Tuesday, February 17, 2009
When I was younger, during my elementary and middle school years, I was afraid of all the sounds made when trying to fall asleep, the darkness, and a particular shadow I saw one morning when I was eating breakfast. I remember hearing lots of creaks and taps in the walls or on the ceiling that sounded ironically strange when I went to bed. It would cease my ability to fall asleep for many minutes that felt like hours. One time I slept over at my step-cousin’s town house, and I kept on hearing these tapping noises in the walls. The room we were sleeping in had a window that created weird shadows and heat ceased to exist. At first, I was pooping myself because the daylights were literally scared out of me, but after awhile it started to get annoying. So, as a way to cope with the continuing sounds, I decided to think about happy moments in life. If my step-cousin, Cinjin, was awake, we would make a list of all the hottest babes we knew. I found that way of coping much more appealing, but Cinjin tended to fall asleep fast so I had to resort to the alternate solution, thinking about happy times. I believe that might be one of the key reasons I slept in my mom and dad’s room for awhile because their conversations and deep snores kept me relaxed and not worrying about having to figure out what the random sounds were. Then, there was the darkness that consumed my ability to fall asleep. There is this one quote that I will never forget from a show called “Supernatural”. One of the main characters said, “You should always be afraid of the dark because you never know what is out there.” It’s true because the darkness definitely forced me to use my camp snoopy night light until I was about 8 years old. Sometimes when I was sleeping, I would see shadows or imaginary figures in the darkness of my room. Finally, the shadow that I saw one morning when I was eating breakfast was definitely one of the scariest moments in my life. It was an early Monday morning and I was eating breakfast before I left for the bus stop. It was pretty dark outside, due to the long winter nights, so I had a set of lights on when I was eating my breakfast. I was sitting near the edge of my dinner table when I saw a swift shadow movement from my right. I nearly fell out of my chair and dropped my breakfast onto myself. With wide open eyes and a fast heartbeat I broke out in laughter because I thought in my head, “It’s a freaking Monday morning!” Then, after school I told my sister, Christina, and my mom about the whole situation. My sister laughed at me and said I was hilarious, but my mom had a reasonable explanation. She said, “It was probably just you’re shadow when you were getting up.” For a second I didn’t think that could be true because my peripherals usually don’t lie, but I thought about it for a good two to three minutes and I chuckled again. In comparison, I think my fears have significant similarities with the boys’ fears in William Golding’s novel, Lord of the Flies, because their fears involve a lot of mentality. Mentality can definitely affect a person’s fears and change their thoughts.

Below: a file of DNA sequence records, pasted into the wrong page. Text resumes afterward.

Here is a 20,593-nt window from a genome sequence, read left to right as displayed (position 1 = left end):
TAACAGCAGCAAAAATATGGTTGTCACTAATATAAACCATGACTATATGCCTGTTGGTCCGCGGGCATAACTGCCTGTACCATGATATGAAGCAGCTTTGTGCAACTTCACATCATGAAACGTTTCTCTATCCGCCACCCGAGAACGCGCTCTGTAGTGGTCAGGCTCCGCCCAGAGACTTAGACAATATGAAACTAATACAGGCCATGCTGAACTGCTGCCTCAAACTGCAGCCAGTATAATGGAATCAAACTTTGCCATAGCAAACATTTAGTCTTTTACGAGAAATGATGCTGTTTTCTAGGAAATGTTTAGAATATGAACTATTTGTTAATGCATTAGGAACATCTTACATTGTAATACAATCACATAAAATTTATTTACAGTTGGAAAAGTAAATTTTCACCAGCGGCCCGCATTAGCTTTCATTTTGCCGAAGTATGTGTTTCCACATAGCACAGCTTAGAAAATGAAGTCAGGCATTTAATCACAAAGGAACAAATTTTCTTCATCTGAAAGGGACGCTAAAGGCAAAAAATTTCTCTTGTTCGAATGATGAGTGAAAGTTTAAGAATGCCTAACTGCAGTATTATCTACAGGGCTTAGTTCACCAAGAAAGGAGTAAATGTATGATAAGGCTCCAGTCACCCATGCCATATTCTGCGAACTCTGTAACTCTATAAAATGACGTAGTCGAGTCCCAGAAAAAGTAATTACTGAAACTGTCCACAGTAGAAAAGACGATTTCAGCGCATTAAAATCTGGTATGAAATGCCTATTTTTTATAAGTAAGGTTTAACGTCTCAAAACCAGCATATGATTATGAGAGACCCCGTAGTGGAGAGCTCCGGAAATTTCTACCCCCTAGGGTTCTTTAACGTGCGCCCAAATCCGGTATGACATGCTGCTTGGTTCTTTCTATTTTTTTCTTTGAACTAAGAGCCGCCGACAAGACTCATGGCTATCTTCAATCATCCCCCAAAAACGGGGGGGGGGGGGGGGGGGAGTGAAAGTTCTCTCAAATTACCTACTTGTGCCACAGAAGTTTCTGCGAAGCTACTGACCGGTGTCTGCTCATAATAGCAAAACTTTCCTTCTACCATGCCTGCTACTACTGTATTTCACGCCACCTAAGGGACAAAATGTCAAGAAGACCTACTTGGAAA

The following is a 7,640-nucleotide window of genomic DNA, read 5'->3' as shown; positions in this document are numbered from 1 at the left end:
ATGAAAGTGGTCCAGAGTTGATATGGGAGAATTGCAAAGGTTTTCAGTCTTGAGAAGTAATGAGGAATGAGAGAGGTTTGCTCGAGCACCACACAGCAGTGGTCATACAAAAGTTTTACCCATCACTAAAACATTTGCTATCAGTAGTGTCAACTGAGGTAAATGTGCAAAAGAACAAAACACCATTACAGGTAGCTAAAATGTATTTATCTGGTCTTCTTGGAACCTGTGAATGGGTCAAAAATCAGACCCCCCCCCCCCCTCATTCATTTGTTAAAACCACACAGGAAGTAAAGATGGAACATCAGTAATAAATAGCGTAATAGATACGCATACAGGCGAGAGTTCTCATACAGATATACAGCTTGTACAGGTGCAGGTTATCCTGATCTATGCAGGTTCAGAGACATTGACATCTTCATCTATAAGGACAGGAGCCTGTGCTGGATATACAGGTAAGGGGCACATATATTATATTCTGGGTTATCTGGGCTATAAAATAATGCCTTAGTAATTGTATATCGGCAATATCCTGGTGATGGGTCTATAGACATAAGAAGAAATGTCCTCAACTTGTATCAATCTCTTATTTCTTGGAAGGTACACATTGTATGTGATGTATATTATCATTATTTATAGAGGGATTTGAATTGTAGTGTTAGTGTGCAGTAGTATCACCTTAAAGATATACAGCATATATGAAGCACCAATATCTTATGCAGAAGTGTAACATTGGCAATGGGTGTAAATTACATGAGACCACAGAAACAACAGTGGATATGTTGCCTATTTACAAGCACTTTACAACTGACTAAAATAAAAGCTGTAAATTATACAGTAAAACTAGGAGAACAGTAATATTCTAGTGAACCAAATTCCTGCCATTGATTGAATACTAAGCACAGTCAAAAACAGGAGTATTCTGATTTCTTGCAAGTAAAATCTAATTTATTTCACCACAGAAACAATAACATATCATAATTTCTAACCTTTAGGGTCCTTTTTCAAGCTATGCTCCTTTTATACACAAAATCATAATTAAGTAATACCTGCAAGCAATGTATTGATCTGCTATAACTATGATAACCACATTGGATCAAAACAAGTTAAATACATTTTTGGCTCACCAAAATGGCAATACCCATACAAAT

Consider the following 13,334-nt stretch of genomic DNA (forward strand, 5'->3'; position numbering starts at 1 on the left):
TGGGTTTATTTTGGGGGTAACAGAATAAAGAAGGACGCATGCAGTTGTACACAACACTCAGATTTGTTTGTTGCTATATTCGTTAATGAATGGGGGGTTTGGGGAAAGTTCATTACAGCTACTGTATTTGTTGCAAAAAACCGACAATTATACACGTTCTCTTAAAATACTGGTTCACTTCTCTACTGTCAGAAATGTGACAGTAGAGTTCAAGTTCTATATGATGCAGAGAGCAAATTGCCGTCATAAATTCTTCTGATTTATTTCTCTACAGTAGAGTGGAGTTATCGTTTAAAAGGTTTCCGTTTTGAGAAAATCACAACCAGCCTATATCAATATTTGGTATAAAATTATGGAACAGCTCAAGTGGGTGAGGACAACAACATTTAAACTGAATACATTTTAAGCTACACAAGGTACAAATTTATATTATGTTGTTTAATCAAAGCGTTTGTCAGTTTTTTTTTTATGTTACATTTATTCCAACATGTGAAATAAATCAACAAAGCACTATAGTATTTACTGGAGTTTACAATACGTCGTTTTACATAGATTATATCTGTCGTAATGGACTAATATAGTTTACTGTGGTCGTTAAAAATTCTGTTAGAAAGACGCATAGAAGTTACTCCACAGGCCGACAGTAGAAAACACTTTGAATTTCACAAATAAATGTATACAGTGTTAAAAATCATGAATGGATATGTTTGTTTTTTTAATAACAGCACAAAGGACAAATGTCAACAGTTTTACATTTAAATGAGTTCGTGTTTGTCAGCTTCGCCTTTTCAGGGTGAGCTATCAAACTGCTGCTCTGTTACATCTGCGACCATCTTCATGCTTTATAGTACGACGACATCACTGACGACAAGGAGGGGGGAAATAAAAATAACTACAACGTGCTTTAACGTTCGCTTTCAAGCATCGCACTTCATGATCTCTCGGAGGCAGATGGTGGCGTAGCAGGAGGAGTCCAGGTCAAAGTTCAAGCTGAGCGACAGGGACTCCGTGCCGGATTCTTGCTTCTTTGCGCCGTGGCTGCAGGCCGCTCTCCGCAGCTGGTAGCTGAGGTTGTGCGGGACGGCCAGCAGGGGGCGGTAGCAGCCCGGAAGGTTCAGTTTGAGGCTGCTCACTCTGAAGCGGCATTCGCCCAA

Thursday, January 29, 2009